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Paper 532                                                       09.10.2002

by Dr. Subhash Kapila

General Background: President Jiang Zemin of China (PRC) is scheduled to meet President Bush of USA in the third week of October 2002.  It will be the third Summit meeting between the two heads of state.  Earlier President Bush had two Summit meetings with the Chinese President in the preceding twelve months.  Chinese officials are fond of quoting this to indicate the importance the United States attaches to its relations with China. 

United States relations with China have had more of a roller coaster effect induced by China’s propensity to follow a ‘ swing strategy ‘ in its relations between the United States and Russia. 

Nothing substantial emerged in the earlier two Summit meetings between President Bush and President Jiang .  It is therefore debatable whether any significant outcome can be expected from this third Summit.  The international security situation has further re-inforced United States unipolar dominance globally.  This is much to the dislike of China, which in the last decade has attempted to forge multi-polar groupings as a counter weight to United States global dominance from the strategic to the economic. 

Perspectives on the forth coming October 2002 Summit can best be obtained by analyzing some major issues which affect United states –China relation.  These are outlined below. 

The China Card Relevance:  The ‘China Card’ was very much played by China in the last two decades of the 20th century.  In fact, China overplayed it.  In the post-cold War era, China attempted to play it in the form of its enhanced strategic cooperation and military exchanges with a strategically weakened Russia.

The picture today is that Russia on most global issues is closer to the United States than China.  Comparatively, Russia is more inclined to forge more meaningful ties with European Union than China. 

It would therefore be sufficient to say that the ‘China Card’ is no longer operative and President Jiang goes to this third Summit meeting with President Bush with no significant leverage or bargaining chips.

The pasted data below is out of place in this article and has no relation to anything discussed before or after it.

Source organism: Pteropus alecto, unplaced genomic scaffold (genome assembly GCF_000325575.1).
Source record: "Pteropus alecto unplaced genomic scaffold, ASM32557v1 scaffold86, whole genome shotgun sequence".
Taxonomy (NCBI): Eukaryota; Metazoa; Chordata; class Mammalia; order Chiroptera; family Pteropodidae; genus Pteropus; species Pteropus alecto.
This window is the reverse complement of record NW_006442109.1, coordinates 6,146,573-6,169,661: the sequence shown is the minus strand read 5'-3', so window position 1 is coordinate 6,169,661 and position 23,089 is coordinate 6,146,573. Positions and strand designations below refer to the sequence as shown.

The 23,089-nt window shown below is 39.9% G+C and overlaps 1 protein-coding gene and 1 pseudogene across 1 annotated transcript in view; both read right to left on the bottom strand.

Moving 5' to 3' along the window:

Pentagon’s Re-assessment of the China Threat: In a surprising move, the United States in a Pentagon report,  aired publicly in July 2002 , its revised threat assessment of the military threat that China posed.  Its main ingredients were:

      * China is on a collision course with Taiwan.

* China has built its military strength credible enough for invasion of Taiwan.

* China’s upgraded military capabilities pose a threat not only the Taiwan but also to Japan and the Phillipines.

* China has upgraded its missile arsenal, both quantitatively and qualitatively.

* China’s missile targeting coverage of the United States earlier capable of hitting West Coast cities only, now extends to the American East Coast cities also. 

Such a Pentagon report released publicly just three months prior to a US-China Summit meeting raises questions both externally and domestically.  Externally, it amounts to putting Asia Pacific on notice that the upgraded Chinese military threat would now have to be reckoned with by the United States and its allies.  It would also reinforce United States plans for creation of NMD and TMD with Japan.  Domestically it would reinforce the anti-China conservative hawks advocating a strong line against China.

It could therefore be analysed that the public airing of a revised threat assessment of China may be a multi-pronged  American strategy  to :(1) Limit Chinese negotiation space  at the Summit . (2) Build up US domestic support for NMD and TMD and (3) Put US allies in the Asia Pacific can  on notice that the  ambivalence about the Chinese threat must end. 

Taiwan Will be Core Issue of Discussions: Needless to say that the Taiwan issue will predominate at the October Summit.  Here the respective stands are so diametrically inclined that it seems that it would end up as a “dialogue of the deaf”.